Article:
Here lately, I have seen few movies featuring a sophisticated plot. Most of the time, the plot can be summed up in around five words, but to try and sum up the plot for The Girl With The Dragon Tattoo‘s with “Two people solve a crime,” however, would in itself be a crime. Steig Larsson succeeded in weaving an intricate web that could entice any fly and David Fincher has succeeded in bringing Mr. Larsson’s best-selling novel to the screen.
To say that the plot of this movie is great would an understatement. If they that say a picture is worth a thousand words, then David Fincher has written a library. This movie catches so much of the book’s charm through the emotion of the characters, with Rooney Mara stealing the spotlight as Lisbeth Salander. Lisbeth is one Hell of a character: a quiet, introverted hacker, covered in piercings and tattoos, who knows the harsh reality of life all too well. Daniel Craig captures (for the most part) the character of Mikael Blomkvist, who is a reporter who has just had his reputation ruined. Yorick van Wageningen plays Advokat Nils Bjurman, the slimy “rapist pig” that is supposed to be Lisbeth’s guardian; he is just about as detestable and hated as he is in the book. One complaint that I do have, however, is that the Vanger family is nowhere near is despicable as they are the novel, and they even cut out’s Blomkvist’s relation with Cecilia Vanger, although I won’t complain too much about that. I don’t want to spend half of the movie watching Blomkvist woo older women, although I still would’ve liked to have seen more of Isabella Vanger’s venomous personality.
One thing that fans of the book will enjoy is that the movie follows the book very closely. In fact, they managed to cram just about everything in the movie, besides Blomkvist and Cecilia’s relationship. At times, however, this is a bad thing; I only knew what was going on throughout the whole movie because I had read the book. It feels like the pictures went over their quota, exceeding the “thousand word” mark. A lot of the story tends to be told through actions instead of through dialogue, which would be fine if it was done sparingly, but the majority of the story is told this way, which leads to a lot of confusion. I got lost frequently, not knowing what was going on, event though I had read the book before. If I hadn’t have read the book, I would have not have understood a lot things happening in the movie.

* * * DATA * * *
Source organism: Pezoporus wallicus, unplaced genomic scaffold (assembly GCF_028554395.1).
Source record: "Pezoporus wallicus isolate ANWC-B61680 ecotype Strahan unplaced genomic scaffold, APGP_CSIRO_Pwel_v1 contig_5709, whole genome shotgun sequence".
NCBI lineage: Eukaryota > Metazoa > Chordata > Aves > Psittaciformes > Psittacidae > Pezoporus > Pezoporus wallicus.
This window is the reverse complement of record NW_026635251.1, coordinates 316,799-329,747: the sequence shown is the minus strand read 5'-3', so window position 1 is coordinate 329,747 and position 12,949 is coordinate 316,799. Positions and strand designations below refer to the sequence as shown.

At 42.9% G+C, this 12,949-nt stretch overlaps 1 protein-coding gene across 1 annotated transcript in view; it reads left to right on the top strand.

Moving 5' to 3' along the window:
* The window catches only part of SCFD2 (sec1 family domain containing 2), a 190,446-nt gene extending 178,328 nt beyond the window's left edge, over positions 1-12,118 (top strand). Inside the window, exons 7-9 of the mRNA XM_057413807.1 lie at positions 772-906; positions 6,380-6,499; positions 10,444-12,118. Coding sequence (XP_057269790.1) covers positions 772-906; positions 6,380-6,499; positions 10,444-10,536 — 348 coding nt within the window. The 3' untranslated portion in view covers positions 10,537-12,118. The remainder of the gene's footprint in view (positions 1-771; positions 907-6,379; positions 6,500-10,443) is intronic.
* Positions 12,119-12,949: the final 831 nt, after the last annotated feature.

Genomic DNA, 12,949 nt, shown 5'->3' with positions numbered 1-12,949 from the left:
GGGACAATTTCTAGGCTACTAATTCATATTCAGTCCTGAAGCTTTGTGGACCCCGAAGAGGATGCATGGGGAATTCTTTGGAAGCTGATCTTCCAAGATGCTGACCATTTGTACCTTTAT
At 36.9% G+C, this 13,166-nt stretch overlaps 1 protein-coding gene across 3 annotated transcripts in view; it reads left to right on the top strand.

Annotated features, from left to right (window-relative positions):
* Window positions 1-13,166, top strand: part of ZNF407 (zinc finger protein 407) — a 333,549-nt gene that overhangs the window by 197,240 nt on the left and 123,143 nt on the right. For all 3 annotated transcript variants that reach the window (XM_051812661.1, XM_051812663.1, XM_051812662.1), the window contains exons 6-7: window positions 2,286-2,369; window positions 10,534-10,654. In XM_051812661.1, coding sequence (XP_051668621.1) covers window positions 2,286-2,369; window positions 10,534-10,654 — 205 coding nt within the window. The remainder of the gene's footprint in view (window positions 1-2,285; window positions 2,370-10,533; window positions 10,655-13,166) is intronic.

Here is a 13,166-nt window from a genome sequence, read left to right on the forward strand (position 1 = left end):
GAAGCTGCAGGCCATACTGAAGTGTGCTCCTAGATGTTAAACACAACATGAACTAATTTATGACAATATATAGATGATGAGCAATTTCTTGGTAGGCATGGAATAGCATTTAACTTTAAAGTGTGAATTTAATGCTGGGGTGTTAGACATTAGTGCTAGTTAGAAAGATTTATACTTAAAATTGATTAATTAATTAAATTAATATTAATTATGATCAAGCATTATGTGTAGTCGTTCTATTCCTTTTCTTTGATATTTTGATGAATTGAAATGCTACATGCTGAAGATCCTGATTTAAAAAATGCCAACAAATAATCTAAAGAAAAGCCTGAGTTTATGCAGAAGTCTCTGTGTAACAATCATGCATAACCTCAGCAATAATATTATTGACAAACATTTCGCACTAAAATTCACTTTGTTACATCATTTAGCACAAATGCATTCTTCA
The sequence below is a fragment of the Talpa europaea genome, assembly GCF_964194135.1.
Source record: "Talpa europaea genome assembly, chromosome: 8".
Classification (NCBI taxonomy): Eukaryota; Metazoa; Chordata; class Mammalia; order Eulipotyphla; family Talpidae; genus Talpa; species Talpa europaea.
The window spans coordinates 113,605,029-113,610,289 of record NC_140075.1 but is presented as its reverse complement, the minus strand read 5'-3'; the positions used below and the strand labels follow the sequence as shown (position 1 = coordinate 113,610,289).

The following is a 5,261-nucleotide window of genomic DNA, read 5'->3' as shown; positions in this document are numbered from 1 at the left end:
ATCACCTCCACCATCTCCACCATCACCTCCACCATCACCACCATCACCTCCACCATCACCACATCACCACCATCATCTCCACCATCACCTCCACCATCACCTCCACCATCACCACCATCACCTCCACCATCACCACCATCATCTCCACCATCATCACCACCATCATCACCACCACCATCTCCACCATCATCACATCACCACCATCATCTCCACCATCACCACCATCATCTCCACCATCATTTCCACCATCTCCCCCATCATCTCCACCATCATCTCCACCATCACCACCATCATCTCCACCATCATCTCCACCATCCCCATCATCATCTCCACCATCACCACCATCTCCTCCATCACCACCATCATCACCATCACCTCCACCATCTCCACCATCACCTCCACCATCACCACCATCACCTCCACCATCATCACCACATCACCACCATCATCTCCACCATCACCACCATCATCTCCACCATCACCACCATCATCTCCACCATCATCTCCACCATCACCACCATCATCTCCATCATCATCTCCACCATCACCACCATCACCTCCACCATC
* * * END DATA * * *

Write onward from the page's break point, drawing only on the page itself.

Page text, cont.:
The movie does have its moments, though. There are scenes that grasp you as tightly as they do in the book. The encounters between Lisbeth and Bjurman are some of the most powerful parts of the movie, showing exactly what Lisbeth is capable of when pushed, and the torture scene near the end is wonderfully executed. The score, created by Trent Reznor and Atticus Ross is moody and ambient, perfectly capturing the intensity and suspense of the movie. I’ve got to say that one of the most suspenseful moments of the film would not have been the same without Enya’s “Orinoco Flow (Sail Away)” playing in the background. Also, an Easter egg presented somewhat near the begining of the movie will please fans of Reznor’s work.
For those of you are fans of the book, you won’t be disappointed. The film faithfully follows the book (for the most part), bringing the suspenseful, mysterious nature of the book to life, although sometimes it feels as if the film tries to cram too much of the book into the movie. The characters are portrayed well by their actor counterparts, giving life to the gritty film. By the end of the movie, you will know Lisbeth as more than a bitter and introverted hacker. You will see that she can be as passionate and courageous as any other hero, perhaps even more. Some parts of the book were left out of the movie, but I feel that’s for the best; the movie is confusing and cluttered at times. But, at the same time, The Girl With The Dragon Tattoo is an incredibly powerful work of cinema, drawing you in and never letting go; this movie definitely does the novel justice.
Follows the novel well
The story will draw you in and not let go
The story is told well without dialogue
The score is fantastic
|The story can be confusing at times|
Not enough of the Vangers